When it comes to entertainment, the world has long since been raving about cloud technology; you can watch TV whenever you want through BBC iPlayer, download games on your Xbox 360 or listen to a more or less infinite amount of songs on Spotify.
Cloud Jukeboxes have so far proved to be the most successful use of cloud technology as well as being the most beneficial to consumers. More established brands like Spotify and Deezer (if you live in France it’s all you use) have been joined over the years by the likes of Soundcloud, Lastfm, Grooveshark and Rhapsody.
Since the start of 2011, we’ve also been treated to news that Google, Amazon and Apple will also be joining the party be releasing the Music Locker, Cloud Player and iCloud respectively.
But for the time being, Spotify remains the daddy of cloud music, according to figures leaked in August, the Anglo-Swedish streaming service now has more than 1.5 million paying subscribers – 32.9% of its 4.67 million active users. To put that into perspective they gained one paying customer for every three listeners that abandoned its free service after it introduced stricter terms in April. Furthermore, since then, they have also launched in the US and linked up with Facebook.
However there appears to be a new kid on the block that might just suit everyone.
Boinc, from New York digital music start-up Beyond Oblivion, is preparing for launch of its unlimited service later this year. Part backed by News Corp, Boinc’s strategy is to bundle the price of access to its cloud-based library of millions of tracks into the cost of a smartphone or PC, thus giving consumers a compelling alternative to illegal downloads, which still make up the vast majority of digital music consumption.
According to reports and Boinc’s official video, Boinc will pay 70% of its annual revenues to artists as well as royalties for each play which is set to give them (and therefore us) access to a vast library of music.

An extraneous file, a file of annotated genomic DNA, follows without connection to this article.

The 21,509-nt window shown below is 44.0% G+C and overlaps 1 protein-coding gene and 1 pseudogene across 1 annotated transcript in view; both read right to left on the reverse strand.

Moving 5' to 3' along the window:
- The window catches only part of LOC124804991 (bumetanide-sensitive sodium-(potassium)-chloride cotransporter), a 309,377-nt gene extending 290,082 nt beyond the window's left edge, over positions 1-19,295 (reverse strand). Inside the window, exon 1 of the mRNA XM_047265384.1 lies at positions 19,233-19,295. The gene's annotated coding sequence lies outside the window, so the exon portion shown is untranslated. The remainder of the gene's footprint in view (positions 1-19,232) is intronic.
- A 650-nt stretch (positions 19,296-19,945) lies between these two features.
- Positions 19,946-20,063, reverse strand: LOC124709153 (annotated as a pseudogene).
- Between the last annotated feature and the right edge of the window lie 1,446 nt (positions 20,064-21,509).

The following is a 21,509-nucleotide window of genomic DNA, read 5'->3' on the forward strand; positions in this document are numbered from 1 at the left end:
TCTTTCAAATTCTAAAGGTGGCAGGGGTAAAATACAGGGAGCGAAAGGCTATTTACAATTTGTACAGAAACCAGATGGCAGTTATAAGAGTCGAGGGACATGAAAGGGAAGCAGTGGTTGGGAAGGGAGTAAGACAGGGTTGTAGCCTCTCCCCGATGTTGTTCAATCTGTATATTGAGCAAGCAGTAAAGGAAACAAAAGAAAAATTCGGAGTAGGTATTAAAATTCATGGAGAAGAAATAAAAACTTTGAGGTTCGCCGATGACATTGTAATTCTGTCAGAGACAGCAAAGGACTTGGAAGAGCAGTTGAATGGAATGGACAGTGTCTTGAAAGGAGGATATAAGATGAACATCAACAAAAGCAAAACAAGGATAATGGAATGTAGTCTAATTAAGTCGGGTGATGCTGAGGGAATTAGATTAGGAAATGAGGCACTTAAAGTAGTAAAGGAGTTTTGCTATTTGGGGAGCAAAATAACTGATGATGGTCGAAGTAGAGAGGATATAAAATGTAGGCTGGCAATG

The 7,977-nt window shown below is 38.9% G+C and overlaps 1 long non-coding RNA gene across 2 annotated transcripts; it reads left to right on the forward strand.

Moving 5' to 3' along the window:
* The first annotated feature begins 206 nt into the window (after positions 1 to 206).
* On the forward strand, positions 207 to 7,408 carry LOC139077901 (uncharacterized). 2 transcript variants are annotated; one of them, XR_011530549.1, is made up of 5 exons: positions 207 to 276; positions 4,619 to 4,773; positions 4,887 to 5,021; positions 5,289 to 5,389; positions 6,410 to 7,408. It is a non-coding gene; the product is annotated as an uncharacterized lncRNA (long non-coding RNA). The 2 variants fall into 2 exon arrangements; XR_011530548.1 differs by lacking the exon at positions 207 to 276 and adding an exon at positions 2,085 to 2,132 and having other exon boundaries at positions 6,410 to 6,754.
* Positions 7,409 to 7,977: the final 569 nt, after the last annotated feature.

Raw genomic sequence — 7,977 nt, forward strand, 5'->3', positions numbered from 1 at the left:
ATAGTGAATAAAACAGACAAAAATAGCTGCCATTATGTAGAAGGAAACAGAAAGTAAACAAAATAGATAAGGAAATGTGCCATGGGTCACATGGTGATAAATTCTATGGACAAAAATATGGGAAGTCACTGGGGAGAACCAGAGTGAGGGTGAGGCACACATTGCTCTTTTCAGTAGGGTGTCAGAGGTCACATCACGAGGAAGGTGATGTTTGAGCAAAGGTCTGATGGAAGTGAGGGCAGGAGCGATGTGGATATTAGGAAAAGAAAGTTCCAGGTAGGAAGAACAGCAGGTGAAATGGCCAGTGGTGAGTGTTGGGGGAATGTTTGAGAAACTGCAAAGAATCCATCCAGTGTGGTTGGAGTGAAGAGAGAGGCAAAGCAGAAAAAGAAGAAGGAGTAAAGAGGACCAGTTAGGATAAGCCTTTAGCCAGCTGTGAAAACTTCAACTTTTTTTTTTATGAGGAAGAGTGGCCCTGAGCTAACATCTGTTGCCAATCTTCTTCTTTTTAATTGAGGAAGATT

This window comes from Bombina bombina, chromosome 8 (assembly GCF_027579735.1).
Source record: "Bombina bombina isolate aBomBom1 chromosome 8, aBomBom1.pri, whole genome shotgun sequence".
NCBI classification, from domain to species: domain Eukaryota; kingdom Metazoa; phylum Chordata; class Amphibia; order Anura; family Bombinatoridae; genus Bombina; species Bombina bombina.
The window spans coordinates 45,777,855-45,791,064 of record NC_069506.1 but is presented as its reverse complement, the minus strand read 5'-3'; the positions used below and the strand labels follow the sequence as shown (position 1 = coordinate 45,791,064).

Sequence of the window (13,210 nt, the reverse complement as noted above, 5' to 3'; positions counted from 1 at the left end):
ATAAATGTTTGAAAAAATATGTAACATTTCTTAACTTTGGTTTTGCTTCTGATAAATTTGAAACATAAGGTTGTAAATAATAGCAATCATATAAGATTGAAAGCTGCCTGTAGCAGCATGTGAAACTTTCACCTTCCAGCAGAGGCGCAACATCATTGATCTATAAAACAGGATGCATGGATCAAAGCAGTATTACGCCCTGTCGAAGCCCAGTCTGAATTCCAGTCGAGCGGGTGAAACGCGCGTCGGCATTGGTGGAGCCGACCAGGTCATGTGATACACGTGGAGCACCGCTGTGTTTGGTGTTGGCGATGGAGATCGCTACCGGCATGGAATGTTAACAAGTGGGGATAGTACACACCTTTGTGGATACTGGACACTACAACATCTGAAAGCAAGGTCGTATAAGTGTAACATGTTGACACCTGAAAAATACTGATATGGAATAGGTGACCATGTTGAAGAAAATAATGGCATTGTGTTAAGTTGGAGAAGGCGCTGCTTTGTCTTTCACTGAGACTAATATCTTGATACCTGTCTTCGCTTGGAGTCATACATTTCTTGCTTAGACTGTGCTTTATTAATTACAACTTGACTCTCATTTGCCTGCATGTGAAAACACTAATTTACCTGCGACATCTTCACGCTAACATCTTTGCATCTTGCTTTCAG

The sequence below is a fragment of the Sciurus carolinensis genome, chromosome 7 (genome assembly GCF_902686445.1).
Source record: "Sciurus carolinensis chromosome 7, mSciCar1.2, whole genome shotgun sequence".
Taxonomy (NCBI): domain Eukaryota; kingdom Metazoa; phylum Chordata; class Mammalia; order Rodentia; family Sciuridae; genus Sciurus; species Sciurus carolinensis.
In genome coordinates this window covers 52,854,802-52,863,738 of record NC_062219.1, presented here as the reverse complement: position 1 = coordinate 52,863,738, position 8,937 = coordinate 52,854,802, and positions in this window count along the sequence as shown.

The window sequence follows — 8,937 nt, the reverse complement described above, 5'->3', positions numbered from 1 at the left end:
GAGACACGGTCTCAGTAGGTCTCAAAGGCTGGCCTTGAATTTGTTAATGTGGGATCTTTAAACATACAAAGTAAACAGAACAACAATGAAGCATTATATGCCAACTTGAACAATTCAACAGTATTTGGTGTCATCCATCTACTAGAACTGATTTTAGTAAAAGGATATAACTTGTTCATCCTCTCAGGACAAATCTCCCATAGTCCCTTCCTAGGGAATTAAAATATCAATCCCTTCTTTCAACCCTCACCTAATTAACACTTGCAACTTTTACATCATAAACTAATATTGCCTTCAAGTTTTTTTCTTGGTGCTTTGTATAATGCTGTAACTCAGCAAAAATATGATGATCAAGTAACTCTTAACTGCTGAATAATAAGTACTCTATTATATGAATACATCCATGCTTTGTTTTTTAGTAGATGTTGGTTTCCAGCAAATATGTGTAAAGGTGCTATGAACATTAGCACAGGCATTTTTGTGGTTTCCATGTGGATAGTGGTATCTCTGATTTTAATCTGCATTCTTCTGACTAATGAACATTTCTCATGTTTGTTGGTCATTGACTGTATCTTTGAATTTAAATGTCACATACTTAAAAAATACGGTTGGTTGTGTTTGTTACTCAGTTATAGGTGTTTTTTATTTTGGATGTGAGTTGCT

Whilst Boinc has already secured royalty deals with Sony and Warner and are reportedly in advanced stages with Universal and EMI, Google and Amazon appear to be struggling to get the same endorsements, with Google having only secured a licence with EMI (if you only want Coldplay and Katy Perry then you’re fine). Meanwhile in an open letter to major record companies, Amazon have made the executive decision that they “are not looking for licenses for Cloud Drive or Cloud Player as they exist today – as no licensees are required”.
This will go a long way to calm the nerves of record label bosses who have had to contend with getting short changed from the likes of Spotify who, according to the BASCA, alleged that though Lady Gaga’s “Poker Face” was streamed a million times over a five-month period last year, the artist earned only $167 in revenue from the track.
Released in late August, UK and US customers have being encouraged to register for an invitation only “private beta” testing phase with a full launch expected in late 2011. The full version will also come complete with “Gurus” who will recommend new music to you, no adverts and the verb ‘Boinc-ing’.
Bring on 2012!
By Henry Riggall, Business Development Manager